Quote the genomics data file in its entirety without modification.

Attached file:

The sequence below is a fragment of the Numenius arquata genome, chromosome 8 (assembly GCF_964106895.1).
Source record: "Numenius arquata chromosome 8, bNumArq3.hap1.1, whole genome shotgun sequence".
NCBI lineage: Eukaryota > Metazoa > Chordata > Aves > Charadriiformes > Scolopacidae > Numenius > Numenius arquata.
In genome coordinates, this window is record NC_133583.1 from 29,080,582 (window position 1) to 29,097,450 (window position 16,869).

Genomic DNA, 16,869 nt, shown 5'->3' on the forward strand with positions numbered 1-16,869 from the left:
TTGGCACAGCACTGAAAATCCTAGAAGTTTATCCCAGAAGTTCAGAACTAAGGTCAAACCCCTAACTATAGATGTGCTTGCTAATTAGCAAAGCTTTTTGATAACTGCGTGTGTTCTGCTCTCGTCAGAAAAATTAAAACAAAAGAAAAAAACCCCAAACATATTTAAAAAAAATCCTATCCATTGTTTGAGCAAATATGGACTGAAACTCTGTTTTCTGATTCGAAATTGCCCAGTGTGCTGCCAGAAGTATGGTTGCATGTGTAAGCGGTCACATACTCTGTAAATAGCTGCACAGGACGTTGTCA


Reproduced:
The sequence below is a fragment of the Numenius arquata genome, chromosome 8 (assembly GCF_964106895.1).
Source record: "Numenius arquata chromosome 8, bNumArq3.hap1.1, whole genome shotgun sequence".
NCBI lineage: Eukaryota > Metazoa > Chordata > Aves > Charadriiformes > Scolopacidae > Numenius > Numenius arquata.
In genome coordinates, this window is record NC_133583.1 from 29,080,582 (window position 1) to 29,097,450 (window position 16,869).

Genomic DNA, 16,869 nt, shown 5'->3' on the forward strand with positions numbered 1-16,869 from the left:
TTGGCACAGCACTGAAAATCCTAGAAGTTTATCCCAGAAGTTCAGAACTAAGGTCAAACCCCTAACTATAGATGTGCTTGCTAATTAGCAAAGCTTTTTGATAACTGCGTGTGTTCTGCTCTCGTCAGAAAAATTAAAACAAAAGAAAAAAACCCCAAACATATTTAAAAAAAATCCTATCCATTGTTTGAGCAAATATGGACTGAAACTCTGTTTTCTGATTCGAAATTGCCCAGTGTGCTGCCAGAAGTATGGTTGCATGTGTAAGCGGTCACATACTCTGTAAATAGCTGCACAGGACGTTGTCA